Guards Form a “Blue Wall”
Former DOCCS commissioner Brian Fischer called the guards who covered up one another’s misconduct a “blue wall,” a phenomenon he said is deeply rooted in the workplace. In March 2020, DOCCS guard Aaron Finn handcuffed prisoner Melvin Virgil and repeatedly smashed his head into a wall and steel bars. Finn’s body camera recorded the attack, showing Virgil left limp and unconscious after the assault. A sergeant appears on a different body camera’s footage, repeatedly demanding: “Who applied the handcuffs?” followed by “Nobody knows nothing now?” Finn filed six misconduct reports against Virgil and other guards backed him up – including the sergeant – all claiming that Virgil tried to kick them while he was on the ground. But the video shows Virgil had lost consciousness at the time the guards alleged he kicked them. DOCCS officials moved to fire Finn, but he resigned first. In a rare example of criminal consequences for errant state guards, Finn was arrested for his attack on Virgil, pled guilty in November 2022, and was sentenced to three months in federal prison. No other guard was disciplined, however. Still pending is a suit Virgil filed with the aid of attorneys from Prison Legal Services of New York and the Manhattan firm of Bloch & White LLP. See: Virgil v. Finn, USDC (S.D.N.Y.), Case No. 7:22-cv-03169.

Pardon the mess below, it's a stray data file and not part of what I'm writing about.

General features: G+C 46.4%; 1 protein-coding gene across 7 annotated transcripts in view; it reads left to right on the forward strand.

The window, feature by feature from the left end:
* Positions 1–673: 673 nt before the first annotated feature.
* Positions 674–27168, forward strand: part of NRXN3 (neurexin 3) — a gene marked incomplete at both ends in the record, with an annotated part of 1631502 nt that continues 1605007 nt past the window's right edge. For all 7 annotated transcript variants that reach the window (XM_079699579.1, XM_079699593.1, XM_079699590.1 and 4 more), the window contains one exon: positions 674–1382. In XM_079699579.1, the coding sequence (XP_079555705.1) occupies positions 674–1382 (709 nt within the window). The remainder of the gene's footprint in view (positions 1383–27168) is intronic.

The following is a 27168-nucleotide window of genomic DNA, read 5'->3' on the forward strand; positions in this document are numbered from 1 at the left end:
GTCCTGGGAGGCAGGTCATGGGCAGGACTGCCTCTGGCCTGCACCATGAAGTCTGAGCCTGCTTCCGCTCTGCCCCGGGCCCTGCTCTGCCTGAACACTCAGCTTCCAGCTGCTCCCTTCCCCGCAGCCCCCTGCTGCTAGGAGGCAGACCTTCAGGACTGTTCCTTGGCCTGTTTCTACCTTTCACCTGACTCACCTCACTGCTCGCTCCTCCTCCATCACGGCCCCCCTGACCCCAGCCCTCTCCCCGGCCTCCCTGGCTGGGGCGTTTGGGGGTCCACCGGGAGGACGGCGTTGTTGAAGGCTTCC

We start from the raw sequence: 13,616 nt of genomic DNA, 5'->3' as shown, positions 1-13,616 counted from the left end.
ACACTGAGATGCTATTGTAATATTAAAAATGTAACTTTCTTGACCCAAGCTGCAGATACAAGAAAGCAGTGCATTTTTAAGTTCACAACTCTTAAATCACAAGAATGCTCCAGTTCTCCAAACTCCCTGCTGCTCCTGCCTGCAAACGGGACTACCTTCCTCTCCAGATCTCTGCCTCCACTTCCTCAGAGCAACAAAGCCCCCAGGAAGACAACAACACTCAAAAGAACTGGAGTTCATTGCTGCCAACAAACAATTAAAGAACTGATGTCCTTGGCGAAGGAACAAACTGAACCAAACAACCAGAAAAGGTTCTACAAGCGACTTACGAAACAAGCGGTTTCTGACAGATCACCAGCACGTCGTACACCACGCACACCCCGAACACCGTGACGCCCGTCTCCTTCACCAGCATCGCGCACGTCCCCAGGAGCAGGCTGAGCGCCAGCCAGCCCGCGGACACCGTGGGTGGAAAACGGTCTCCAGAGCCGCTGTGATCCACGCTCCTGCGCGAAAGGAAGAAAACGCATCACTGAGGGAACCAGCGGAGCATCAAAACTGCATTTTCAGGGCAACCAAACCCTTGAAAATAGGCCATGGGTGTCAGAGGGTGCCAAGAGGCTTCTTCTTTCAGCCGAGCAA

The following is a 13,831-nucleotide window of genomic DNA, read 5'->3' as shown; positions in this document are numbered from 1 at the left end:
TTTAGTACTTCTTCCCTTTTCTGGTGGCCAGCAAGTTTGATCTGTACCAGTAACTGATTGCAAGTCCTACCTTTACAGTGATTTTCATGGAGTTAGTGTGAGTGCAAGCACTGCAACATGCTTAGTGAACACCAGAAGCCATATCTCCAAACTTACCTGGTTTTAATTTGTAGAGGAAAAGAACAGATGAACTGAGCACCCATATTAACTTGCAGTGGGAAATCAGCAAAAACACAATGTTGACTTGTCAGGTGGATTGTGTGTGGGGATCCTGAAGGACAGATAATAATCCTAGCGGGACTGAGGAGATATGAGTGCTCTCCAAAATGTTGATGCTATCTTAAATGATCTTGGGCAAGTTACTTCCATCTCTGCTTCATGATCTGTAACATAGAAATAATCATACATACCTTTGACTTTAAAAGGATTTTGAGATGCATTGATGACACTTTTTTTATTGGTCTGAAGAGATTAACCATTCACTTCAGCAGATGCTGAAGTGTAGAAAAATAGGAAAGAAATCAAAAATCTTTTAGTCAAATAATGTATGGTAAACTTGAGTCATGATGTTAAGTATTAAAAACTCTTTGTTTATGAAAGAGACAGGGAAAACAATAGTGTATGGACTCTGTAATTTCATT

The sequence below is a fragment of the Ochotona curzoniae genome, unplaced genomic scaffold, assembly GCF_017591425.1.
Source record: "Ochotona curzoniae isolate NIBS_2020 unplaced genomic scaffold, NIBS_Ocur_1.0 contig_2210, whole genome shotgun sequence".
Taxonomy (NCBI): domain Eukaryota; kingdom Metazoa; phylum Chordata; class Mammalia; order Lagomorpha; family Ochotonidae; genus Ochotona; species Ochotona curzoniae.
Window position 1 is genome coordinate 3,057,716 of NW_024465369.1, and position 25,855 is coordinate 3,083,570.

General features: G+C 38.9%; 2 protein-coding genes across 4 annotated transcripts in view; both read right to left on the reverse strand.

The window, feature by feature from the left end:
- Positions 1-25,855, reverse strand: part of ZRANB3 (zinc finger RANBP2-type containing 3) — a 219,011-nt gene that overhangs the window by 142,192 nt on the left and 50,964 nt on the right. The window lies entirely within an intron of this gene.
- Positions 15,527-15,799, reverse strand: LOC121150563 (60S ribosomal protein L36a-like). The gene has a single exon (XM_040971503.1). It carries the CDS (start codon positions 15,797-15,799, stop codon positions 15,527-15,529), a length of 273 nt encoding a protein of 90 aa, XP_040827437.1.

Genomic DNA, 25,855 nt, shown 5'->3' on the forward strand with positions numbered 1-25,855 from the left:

Kevin Ryan, a former prison investigator in New York, said he quit because the “cover-up culture among guards and indifference from top managers” thwarted his investigations. Ryan cited the case of Roy Harringer, now 80, a disgraced pastor convicted of molesting his grandchildren. He was left paralyzed after a guard beat him in the head with a baton in 2015 at Attica Correctional Facility. During Ryan’s investigation, crucial records were missing, and the officers united in saying they knew nothing and that Harringer must have fallen in the shower. No one was ever disciplined, and no charges were ever filed.
With the aid of Sivin & Miller, Harringer sued, and a judge found the “falling in the shower” explanation a “fabrication,” holding the state 100% liable for Harringer’s injuries. [See: PLN, May 2019, p.42.] After a damages trial in September 2020, Harringer was awarded $2 million. The state appealed, arguing that it couldn’t be liable for the guard’s actions that fell outside what he was allowed to do. But the Court of Appeals disagreed, holding in July 2022 that “[s]uch conduct will not fall outside the scope of employment merely because it violates department rules or policies or crosses the line of sanctioned conduct.” See: Harriger v. State of N.Y., 207 A.D.3d 1045, (App. Div. 4th Dept.).
Additional source: The Marshall Project